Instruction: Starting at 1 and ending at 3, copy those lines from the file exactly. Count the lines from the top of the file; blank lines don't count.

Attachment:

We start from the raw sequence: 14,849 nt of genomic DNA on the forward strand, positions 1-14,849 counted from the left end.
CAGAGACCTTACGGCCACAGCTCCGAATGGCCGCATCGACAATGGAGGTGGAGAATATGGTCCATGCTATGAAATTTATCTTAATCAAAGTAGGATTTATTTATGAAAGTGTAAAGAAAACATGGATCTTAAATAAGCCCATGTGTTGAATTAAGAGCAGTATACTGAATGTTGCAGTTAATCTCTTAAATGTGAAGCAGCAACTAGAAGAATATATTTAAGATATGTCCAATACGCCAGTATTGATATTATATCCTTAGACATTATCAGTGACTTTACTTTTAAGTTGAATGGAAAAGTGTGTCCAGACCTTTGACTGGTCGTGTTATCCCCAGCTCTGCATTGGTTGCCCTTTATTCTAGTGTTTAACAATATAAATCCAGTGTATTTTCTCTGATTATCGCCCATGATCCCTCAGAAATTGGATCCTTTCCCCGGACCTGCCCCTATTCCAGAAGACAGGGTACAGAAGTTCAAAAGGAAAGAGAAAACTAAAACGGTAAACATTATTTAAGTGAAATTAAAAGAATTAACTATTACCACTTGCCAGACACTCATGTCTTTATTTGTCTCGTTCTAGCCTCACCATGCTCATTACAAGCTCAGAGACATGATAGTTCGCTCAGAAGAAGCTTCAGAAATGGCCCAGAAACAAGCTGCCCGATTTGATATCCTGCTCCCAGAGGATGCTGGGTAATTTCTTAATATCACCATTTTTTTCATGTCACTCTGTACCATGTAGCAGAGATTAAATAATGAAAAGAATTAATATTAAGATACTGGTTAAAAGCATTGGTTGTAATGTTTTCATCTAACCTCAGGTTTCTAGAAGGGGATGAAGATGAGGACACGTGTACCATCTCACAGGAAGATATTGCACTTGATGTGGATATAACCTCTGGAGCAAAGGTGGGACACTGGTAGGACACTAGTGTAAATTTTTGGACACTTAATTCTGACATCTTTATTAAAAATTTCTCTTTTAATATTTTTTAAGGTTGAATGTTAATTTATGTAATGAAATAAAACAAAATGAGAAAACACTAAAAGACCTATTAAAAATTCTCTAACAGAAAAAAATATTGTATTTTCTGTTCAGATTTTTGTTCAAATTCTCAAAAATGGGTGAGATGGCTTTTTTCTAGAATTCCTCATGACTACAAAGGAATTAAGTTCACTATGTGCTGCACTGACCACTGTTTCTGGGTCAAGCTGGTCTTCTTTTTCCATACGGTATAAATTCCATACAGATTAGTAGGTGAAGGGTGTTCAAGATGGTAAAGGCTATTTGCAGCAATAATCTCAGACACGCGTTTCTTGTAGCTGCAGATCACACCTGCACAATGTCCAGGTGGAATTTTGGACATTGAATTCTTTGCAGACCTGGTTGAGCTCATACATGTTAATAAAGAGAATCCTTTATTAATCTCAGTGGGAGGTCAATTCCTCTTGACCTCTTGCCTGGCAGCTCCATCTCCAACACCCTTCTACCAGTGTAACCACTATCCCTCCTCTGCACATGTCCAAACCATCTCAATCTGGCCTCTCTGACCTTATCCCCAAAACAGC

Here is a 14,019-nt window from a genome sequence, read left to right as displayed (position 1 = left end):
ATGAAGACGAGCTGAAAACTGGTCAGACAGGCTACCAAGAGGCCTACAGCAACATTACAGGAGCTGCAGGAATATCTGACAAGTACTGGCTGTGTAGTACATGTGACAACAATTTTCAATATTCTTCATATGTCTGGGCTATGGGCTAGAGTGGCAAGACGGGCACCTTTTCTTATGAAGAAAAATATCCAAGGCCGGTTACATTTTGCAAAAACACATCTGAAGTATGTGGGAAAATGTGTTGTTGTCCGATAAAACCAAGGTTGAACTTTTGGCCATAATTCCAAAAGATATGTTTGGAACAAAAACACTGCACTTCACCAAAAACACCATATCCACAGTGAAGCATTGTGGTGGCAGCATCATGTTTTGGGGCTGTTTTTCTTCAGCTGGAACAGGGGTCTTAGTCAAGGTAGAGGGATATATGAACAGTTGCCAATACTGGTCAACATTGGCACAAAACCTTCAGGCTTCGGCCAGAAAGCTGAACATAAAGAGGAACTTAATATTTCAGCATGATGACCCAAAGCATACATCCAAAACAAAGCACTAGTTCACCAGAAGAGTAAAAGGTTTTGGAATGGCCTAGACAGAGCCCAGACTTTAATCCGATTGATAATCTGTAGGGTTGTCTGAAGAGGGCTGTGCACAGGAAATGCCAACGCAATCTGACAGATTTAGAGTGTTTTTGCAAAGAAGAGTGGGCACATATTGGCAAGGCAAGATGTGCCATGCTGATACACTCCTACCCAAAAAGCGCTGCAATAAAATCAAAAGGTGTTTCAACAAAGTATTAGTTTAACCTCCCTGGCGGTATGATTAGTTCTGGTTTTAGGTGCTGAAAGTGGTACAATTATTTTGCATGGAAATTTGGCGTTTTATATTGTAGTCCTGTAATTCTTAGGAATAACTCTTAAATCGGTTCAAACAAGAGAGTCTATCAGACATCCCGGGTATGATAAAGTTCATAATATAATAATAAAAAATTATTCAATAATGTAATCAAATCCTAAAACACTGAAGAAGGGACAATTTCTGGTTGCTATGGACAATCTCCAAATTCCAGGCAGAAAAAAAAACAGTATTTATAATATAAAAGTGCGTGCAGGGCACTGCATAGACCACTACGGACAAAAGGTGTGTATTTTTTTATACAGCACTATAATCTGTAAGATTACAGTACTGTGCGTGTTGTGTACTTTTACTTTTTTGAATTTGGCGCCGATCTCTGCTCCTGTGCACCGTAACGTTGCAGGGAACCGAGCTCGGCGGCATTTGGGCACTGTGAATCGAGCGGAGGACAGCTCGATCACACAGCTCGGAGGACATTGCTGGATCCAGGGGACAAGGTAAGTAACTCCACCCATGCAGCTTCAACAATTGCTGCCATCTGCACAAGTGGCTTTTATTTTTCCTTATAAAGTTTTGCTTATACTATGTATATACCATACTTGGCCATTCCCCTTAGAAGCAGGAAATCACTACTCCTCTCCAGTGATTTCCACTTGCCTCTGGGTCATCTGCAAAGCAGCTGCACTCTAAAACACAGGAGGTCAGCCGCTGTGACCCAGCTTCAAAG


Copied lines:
We start from the raw sequence: 14,849 nt of genomic DNA on the forward strand, positions 1-14,849 counted from the left end.
CAGAGACCTTACGGCCACAGCTCCGAATGGCCGCATCGACAATGGAGGTGGAGAATATGGTCCATGCTATGAAATTTATCTTAATCAAAGTAGGATTTATTTATGAAAGTGTAAAGAAAACATGGATCTTAAATAAGCCCATGTGTTGAATTAAGAGCAGTATACTGAATGTTGCAGTTAATCTCTTAAATGTGAAGCAGCAACTAGAAGAATATATTTAAGATATGTCCAATACGCCAGTATTGATATTATATCCTTAGACATTATCAGTGACTTTACTTTTAAGTTGAATGGAAAAGTGTGTCCAGACCTTTGACTGGTCGTGTTATCCCCAGCTCTGCATTGGTTGCCCTTTATTCTAGTGTTTAACAATATAAATCCAGTGTATTTTCTCTGATTATCGCCCATGATCCCTCAGAAATTGGATCCTTTCCCCGGACCTGCCCCTATTCCAGAAGACAGGGTACAGAAGTTCAAAAGGAAAGAGAAAACTAAAACGGTAAACATTATTTAAGTGAAATTAAAAGAATTAACTATTACCACTTGCCAGACACTCATGTCTTTATTTGTCTCGTTCTAGCCTCACCATGCTCATTACAAGCTCAGAGACATGATAGTTCGCTCAGAAGAAGCTTCAGAAATGGCCCAGAAACAAGCTGCCCGATTTGATATCCTGCTCCCAGAGGATGCTGGGTAATTTCTTAATATCACCATTTTTTTCATGTCACTCTGTACCATGTAGCAGAGATTAAATAATGAAAAGAATTAATATTAAGATACTGGTTAAAAGCATTGGTTGTAATGTTTTCATCTAACCTCAGGTTTCTAGAAGGGGATGAAGATGAGGACACGTGTACCATCTCACAGGAAGATATTGCACTTGATGTGGATATAACCTCTGGAGCAAAGGTGGGACACTGGTAGGACACTAGTGTAAATTTTTGGACACTTAATTCTGACATCTTTATTAAAAATTTCTCTTTTAATATTTTTTAAGGTTGAATGTTAATTTATGTAATGAAATAAAACAAAATGAGAAAACACTAAAAGACCTATTAAAAATTCTCTAACAGAAAAAAATATTGTATTTTCTGTTCAGATTTTTGTTCAAATTCTCAAAAATGGGTGAGATGGCTTTTTTCTAGAATTCCTCATGACTACAAAGGAATTAAGTTCACTATGTGCTGCACTGACCACTGTTTCTGGGTCAAGCTGGTCTTCTTTTTCCATACGGTATAAATTCCATACAGATTAGTAGGTGAAGGGTGTTCAAGATGGTAAAGGCTATTTGCAGCAATAATCTCAGACACGCGTTTCTTGTAGCTGCAGATCACACCTGCACAATGTCCAGGTGGAATTTTGGACATTGAATTCTTTGCAGACCTGGTTGAGCTCATACATGTTAATAAAGAGAATCCTTTATTAATCTCAGTGGGAGGTCAATTCCTCTTGACCTCTTGCCTGGCAGCTCCATCTCCAACACCCTTCTACCAGTGTAACCACTATCCCTCCTCTGCACATGTCCAAACCATCTCAATCTGGCCTCTCTGACCTTATCCCCAAAACAGC

Here is a 14,019-nt window from a genome sequence, read left to right as displayed (position 1 = left end):